Epiphany

Mar. 3, 2019 – sermon

Posted by on Sun, Mar 3, 2019 in Epiphany, Sermons

Do you ever get hooked on a story when it takes a spellbinding turn? Events have started out unremarkably, but then suddenly some unforeseeable something erupts and demands your attention. Will it be a game changer? You and I learned this narrative reflex at our mother’s knee: remember how the frog turns out to be a prince! Who knew? Now the princess can live happily ever after. We relearn it daily on our screens of all sizes: Don Draper (of Mad Men fame) turns out to be an abused and abandoned veteran named Richard Whitman. No wonder Don keeps struggling to bury a past that long ago buried him.

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Feb. 24, 2019 – sermon

Posted by on Sun, Feb 24, 2019 in Epiphany, Sermons

Hearing this gospel is like hearing parents tell children to eat their vegetables when they really don’t want to. Kids don’t much care about how nutritious they are, only how distasteful it’s going to be to eat them, and it doesn’t get any easier as they grow cold. Love your enemies. Do good to those who hate you.  It is impossibly hard! Whom do we count as enemies or hated? We don’t have to look far given our political climate especially, and every generation has their MVPs; in this case, ‘most vile people.’ I recently saw a chart showing a spectrum of who inspired the most vitriolic feelings; Donald, Hillary, Mitch, Barack, Nancy, Bernie, Robert, people on food stamps, wealthy people, unions, United Nations, Atheists, Muslims, Russians, Gays and Lesbians, Mexicans, Wall Street bankers, immigrants, Congress—and more…it is such a long list!

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Feb. 17, 2019 – sermon

Posted by on Sun, Feb 17, 2019 in Epiphany, Sermons

Luke’s version of Jesus’ beatitudes is always disturbing. We really don’t want to be those things Jesus says are “blessed” – poor, hungry, weeping, reviled. We also notice with just a little squirm, that we spend a fair amount of our lives working towards all those things he says are impending woes. We consider it a good thing to have sufficient income, and not have to worry about security or those we love going without. Furthermore, I like laughter—it is one of the more joyful and God-given noises of this life. So, what is Jesus getting at? He is talking to us and about us when he addresses these words to his disciples and the crowds that day. The first thing I want to draw our attention to this morning is not our usual concentration on the words, “blessed are they” or “woe to you.” This morning lets focus on the word “with”—it’s from the opening lines; Jesus came down with the twelve apostles and stood on a level place, with a great crowd of his disciples and a great multitude of people from all Judea, Jerusalem, and the coast of Tyre and Sidon. They had come to hear him and to be healed of their diseases; and those who were troubled with unclean spirits were cured.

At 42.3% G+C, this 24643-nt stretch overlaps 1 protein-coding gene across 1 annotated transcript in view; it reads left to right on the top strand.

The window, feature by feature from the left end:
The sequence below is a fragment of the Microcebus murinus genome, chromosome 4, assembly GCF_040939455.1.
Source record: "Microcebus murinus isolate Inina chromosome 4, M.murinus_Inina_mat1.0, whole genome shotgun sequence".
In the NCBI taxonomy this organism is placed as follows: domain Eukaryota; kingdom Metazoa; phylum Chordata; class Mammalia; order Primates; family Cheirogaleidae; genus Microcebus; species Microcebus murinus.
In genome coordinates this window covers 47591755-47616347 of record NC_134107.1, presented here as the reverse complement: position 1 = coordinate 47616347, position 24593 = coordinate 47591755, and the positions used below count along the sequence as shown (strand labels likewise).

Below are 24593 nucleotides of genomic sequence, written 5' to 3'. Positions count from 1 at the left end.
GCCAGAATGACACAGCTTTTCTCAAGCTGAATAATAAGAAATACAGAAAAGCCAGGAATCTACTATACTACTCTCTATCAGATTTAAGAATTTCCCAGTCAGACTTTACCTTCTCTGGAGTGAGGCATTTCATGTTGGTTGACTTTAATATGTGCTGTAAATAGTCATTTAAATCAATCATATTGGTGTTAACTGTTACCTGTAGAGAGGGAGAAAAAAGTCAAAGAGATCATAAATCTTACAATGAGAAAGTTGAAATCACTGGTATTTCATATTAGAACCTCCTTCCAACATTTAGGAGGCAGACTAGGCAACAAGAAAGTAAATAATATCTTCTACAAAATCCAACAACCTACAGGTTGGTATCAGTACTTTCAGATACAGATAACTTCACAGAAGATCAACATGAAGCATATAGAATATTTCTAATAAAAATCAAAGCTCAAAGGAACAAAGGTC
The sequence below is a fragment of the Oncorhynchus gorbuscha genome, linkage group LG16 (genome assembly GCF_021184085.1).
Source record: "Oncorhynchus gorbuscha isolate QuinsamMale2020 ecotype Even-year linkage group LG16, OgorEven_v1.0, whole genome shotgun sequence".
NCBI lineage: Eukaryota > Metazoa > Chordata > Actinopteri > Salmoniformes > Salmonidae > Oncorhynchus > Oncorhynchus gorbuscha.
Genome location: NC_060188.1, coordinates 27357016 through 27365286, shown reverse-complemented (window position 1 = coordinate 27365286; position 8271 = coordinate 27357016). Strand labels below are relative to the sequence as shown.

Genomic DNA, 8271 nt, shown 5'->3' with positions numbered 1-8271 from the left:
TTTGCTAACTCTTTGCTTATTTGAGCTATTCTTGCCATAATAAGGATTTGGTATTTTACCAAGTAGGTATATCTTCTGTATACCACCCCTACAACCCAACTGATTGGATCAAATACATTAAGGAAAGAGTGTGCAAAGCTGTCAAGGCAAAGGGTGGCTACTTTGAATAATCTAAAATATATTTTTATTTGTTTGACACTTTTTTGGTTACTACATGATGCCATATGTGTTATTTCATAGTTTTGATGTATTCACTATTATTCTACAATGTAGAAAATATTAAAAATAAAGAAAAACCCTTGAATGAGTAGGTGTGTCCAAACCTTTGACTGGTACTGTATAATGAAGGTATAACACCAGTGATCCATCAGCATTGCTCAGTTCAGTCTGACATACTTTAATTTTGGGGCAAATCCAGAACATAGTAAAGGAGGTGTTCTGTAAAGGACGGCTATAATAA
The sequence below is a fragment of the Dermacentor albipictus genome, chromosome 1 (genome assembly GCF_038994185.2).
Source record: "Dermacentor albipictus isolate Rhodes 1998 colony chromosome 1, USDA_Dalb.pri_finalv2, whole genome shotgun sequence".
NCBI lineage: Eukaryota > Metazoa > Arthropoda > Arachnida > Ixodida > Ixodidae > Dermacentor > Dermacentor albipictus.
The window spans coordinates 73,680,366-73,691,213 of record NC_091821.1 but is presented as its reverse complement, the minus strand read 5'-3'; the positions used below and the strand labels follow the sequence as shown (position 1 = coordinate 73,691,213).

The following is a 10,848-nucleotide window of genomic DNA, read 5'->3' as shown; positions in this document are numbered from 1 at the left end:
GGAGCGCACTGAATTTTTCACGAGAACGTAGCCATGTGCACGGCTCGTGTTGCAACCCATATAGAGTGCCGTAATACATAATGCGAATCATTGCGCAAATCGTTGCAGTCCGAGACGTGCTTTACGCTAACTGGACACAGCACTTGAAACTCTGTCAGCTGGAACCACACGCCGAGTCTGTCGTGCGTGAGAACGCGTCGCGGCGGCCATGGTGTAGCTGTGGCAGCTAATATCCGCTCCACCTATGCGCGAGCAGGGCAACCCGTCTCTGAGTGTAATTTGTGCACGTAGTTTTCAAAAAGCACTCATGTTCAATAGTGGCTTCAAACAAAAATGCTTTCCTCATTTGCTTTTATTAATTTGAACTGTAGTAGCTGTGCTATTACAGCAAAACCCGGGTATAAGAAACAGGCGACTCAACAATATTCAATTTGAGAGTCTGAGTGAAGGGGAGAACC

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Feb. 10, 2019 – sermon

Posted by on Sun, Feb 10, 2019 in Epiphany, Sermons

The Fifth Sunday after Epiphany (Year C) February 10, 2019 Jesus is rather presumptive to commandeer someone else’s boat, and yet it makes sense in the service of allowing more people to “hear the word of God” as our gospel says. I usually don’t pay much attention to this part honestly, and now that I think about it, it seems quite important, because God is like that in our lives too. God doesn’t ask permission to step into our life’s boats, to tell speak the Good News. God simply does it. After teaching, he presumes to tell Simon how to do his job, telling him to put out into deeper water...

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Feb. 3, 2019 – sermon

Posted by on Sun, Feb 3, 2019 in Epiphany, Feast Days, Sermons

The Presentation of Our Lord Jesus Christ in the Temple: Candlemas February 3, 2019 Celebrated since the 4th century, the church has called this at times the Purification of Saint Mary the Virgin, The Presentation of Christ in the Temple, and Candlemas Day. It seems a familiar rite that parents bring their new baby to the place of worship for special blessing, as we hear in today’s gospel, and it might recall for us infant baptism more than ancient biblical teaching. We need to remember though that it was tied up in a ritual of powerful transformation though, when women who had given birth...

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Jan. 27, 2019 – sermon

Posted by on Sun, Jan 27, 2019 in Epiphany, Sermons

By the time we follow the story of God’s people and come to chapter 8 of Nehemiah, the people had returned to Judah, rebuilt the temple and restored the city walls. We learn that they have settled into their cities which sounds joyfully fulfilling for a people who for multiple generations have long been in exile. The yearning to feel a sense of home has come to fruition! You’d think that was the end of the story so to speak, yet they still had much to sort out—how would they now live together? What is their new identity as people of God now that they are no longer diasporic? What is to prevent this devastating ‘divine punishment’ from happening again?

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